Researchers are warning of a new side effect of constant cell phone use.

It’s no secret that your cell phone can disrupt your health. But here’s a potential risk of cell phone use you may not have seen coming: A new study suggests our skeletons are adapting to our handheld device obsession.

How so? By helping us adjust to a position that most of us who are constantly checking our emails are familiar with: phone in hand, head bent down.

Researchers from Australia say cell phones might be the reason young adults are developing “enlarged external occipital protuberance” (EEOP). The occipital bone is the main bone of the lower part of the skull. What the scientists are saying is that our bodies are adjusting to worsening posture by growing a horn-like spike at the base of our skulls to relieve pressure induced by hours spent hunched over our phones.

Researchers wanted to know how prevalent this adaptation may be. Overall, 33% of the 1,200 men and women, ages 18 to 86, in the study exhibited EEOP. The researchers’ conclusions were published in the journal Scientific Reports in December 2018.

A word about the people in the study: As a PBS article points out, researchers relied on participants who had previously sought help from a chiropractor; it wasn’t a random sample of cell phone users. So the results might not be applicable to the general population.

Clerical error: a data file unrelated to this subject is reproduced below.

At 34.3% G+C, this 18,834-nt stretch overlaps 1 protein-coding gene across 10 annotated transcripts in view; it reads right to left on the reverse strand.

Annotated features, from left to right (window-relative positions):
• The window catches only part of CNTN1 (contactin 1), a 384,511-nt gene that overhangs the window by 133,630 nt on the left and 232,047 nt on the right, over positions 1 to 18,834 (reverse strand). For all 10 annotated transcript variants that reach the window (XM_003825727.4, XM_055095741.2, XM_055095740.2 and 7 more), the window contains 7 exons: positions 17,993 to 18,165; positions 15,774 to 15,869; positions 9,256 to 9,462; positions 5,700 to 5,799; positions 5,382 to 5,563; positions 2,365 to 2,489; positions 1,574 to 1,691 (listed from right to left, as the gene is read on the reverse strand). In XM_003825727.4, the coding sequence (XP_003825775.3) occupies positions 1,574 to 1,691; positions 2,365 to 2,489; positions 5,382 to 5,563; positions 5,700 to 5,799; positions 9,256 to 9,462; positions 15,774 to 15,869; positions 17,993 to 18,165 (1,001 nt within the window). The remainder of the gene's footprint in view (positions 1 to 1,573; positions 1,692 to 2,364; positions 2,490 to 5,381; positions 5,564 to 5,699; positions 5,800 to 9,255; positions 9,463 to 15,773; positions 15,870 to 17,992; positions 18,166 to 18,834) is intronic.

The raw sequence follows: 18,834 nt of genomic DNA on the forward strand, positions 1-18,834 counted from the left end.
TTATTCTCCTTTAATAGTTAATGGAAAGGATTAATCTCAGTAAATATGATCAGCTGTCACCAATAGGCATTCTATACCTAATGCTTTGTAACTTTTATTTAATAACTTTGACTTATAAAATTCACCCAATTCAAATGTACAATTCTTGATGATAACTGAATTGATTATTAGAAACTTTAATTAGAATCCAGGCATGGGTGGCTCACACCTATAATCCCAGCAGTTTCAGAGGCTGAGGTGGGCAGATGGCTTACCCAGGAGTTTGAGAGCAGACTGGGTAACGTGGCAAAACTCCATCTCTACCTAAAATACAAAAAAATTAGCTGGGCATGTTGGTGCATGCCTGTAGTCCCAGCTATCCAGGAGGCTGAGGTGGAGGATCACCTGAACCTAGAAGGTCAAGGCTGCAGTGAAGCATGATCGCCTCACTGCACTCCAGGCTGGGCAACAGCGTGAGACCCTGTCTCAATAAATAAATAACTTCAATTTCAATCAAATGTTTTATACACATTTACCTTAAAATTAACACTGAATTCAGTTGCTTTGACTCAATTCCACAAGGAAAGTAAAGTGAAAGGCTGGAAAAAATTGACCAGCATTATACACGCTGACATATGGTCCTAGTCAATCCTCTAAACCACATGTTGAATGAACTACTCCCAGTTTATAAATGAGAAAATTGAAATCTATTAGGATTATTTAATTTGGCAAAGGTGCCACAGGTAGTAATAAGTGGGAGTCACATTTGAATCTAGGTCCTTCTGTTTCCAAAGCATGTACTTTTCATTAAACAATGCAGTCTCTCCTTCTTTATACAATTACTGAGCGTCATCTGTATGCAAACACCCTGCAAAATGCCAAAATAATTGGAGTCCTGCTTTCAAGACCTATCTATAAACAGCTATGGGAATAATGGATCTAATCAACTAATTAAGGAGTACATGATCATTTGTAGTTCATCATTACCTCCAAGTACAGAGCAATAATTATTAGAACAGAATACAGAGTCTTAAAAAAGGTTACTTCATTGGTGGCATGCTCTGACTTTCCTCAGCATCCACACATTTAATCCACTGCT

The new report cites previously published survey results in a population of Canadian university students, faculty, and staff. The survey found that participants spend an average of 4.65 hours a day on a hand-held device. Sixty-eight percent of participating students reported having neck pain.

“We hypothesize that the use of modern technologies and hand-held devices may be primarily responsible for these postures and subsequent development of adaptive robust cranial features in our sample,” the researchers wrote.

They emphasize that the prevalence of EEOP among young people might not be good news for the ways our skeletal and muscular systems (together called “musculoskeletal”) work.

“Our findings raise a concern about the future musculoskeletal health of the young adult population and reinforce the need for prevention intervention through posture education,” the report says.

The authors caution that poor health and disability due to musculoskeletal disorders impose “increasing physical, social and financial burdens on individuals and societies.”

They don’t say, however, what specific preventative measures should be put into place.

This post has been updated for clarity and accuracy.